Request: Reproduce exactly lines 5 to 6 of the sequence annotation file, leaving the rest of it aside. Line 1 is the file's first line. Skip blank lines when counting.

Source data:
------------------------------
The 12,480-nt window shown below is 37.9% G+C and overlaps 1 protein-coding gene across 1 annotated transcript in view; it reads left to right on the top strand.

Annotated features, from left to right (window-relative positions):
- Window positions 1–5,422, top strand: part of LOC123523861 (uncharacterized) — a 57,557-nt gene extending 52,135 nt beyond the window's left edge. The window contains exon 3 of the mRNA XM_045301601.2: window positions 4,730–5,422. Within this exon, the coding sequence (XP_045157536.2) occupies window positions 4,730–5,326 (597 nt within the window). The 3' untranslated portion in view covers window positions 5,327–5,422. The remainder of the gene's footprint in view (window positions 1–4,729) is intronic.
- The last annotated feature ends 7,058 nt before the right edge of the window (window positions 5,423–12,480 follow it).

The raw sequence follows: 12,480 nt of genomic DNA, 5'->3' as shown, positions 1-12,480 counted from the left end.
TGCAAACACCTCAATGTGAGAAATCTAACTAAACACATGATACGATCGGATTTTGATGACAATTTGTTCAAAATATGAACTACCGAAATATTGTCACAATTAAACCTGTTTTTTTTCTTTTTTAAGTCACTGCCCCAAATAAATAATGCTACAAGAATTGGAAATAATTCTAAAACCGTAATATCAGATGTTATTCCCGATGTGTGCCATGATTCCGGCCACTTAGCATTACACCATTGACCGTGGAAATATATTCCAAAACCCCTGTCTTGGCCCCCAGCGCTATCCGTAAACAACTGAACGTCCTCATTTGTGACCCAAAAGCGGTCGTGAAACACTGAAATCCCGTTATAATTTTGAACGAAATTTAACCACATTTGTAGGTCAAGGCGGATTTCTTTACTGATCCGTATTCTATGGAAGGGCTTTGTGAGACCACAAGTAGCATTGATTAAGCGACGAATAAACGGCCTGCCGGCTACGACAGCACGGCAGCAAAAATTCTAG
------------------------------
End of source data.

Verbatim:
The raw sequence follows: 12,480 nt of genomic DNA, 5'->3' as shown, positions 1-12,480 counted from the left end.
TGCAAACACCTCAATGTGAGAAATCTAACTAAACACATGATACGATCGGATTTTGATGACAATTTGTTCAAAATATGAACTACCGAAATATTGTCACAATTAAACCTGTTTTTTTTCTTTTTTAAGTCACTGCCCCAAATAAATAATGCTACAAGAATTGGAAATAATTCTAAAACCGTAATATCAGATGTTATTCCCGATGTGTGCCATGATTCCGGCCACTTAGCATTACACCATTGACCGTGGAAATATATTCCAAAACCCCTGTCTTGGCCCCCAGCGCTATCCGTAAACAACTGAACGTCCTCATTTGTGACCCAAAAGCGGTCGTGAAACACTGAAATCCCGTTATAATTTTGAACGAAATTTAACCACATTTGTAGGTCAAGGCGGATTTCTTTACTGATCCGTATTCTATGGAAGGGCTTTGTGAGACCACAAGTAGCATTGATTAAGCGACGAATAAACGGCCTGCCGGCTACGACAGCACGGCAGCAAAAATTCTAG